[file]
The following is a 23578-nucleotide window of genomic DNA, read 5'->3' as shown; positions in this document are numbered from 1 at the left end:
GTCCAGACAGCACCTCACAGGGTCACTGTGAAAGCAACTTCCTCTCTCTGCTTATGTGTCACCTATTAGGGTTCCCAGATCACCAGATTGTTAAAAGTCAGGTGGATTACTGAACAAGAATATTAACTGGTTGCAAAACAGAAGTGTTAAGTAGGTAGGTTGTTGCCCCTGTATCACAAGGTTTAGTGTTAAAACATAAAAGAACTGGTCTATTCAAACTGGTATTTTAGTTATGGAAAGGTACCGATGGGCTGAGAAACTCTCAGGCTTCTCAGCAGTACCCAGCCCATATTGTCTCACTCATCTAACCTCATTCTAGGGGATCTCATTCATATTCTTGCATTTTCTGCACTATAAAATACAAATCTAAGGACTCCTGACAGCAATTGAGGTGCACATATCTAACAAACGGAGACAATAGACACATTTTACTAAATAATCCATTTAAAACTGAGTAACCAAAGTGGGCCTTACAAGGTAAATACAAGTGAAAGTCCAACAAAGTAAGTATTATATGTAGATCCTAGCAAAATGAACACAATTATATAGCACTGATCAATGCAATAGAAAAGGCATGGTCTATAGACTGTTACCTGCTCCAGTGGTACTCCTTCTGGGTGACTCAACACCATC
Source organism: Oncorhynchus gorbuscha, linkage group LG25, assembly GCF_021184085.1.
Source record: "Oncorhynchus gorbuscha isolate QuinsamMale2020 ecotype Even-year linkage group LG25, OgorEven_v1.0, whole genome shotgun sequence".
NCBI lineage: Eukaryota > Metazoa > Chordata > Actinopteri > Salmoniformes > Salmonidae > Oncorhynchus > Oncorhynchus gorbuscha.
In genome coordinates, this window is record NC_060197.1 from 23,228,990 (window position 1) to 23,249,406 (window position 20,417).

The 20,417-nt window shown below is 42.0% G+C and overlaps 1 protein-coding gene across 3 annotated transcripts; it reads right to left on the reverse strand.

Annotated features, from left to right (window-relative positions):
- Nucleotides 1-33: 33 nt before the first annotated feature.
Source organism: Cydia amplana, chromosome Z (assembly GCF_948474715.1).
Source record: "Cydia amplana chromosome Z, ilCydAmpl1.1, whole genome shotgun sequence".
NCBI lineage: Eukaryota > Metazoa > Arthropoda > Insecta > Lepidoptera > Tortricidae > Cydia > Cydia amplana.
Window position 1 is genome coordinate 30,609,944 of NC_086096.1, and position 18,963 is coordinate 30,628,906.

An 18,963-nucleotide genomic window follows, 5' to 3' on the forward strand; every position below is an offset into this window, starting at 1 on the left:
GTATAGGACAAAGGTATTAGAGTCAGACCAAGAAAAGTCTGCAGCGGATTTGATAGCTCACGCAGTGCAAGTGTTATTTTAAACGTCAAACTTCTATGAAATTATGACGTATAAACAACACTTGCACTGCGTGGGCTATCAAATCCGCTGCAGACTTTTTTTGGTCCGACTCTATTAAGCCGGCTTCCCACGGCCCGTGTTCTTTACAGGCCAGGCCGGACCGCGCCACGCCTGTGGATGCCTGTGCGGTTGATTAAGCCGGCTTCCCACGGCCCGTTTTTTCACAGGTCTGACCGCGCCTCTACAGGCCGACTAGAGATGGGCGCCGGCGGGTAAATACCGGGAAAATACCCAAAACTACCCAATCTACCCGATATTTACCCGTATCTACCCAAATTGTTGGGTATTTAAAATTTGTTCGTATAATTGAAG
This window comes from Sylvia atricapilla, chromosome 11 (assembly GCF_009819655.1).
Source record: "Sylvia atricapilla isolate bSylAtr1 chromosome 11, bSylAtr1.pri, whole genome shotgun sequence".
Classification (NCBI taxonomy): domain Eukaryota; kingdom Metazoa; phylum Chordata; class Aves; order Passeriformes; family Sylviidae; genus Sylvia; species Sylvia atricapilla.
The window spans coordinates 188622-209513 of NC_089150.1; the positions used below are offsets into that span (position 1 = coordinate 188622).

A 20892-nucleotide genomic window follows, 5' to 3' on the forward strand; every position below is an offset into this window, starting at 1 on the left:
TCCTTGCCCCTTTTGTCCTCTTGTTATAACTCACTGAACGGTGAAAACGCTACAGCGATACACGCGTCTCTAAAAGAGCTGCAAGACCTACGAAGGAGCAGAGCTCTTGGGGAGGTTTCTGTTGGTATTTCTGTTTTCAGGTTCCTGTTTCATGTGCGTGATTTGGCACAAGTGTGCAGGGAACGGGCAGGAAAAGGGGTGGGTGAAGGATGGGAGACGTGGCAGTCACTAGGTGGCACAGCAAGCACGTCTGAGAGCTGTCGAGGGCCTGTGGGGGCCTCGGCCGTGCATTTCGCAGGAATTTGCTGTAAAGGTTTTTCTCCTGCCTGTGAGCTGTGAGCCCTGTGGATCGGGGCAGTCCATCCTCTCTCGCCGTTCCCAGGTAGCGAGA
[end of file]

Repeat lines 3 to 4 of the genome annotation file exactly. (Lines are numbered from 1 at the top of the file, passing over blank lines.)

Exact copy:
Source organism: Oncorhynchus gorbuscha, linkage group LG25, assembly GCF_021184085.1.
Source record: "Oncorhynchus gorbuscha isolate QuinsamMale2020 ecotype Even-year linkage group LG25, OgorEven_v1.0, whole genome shotgun sequence".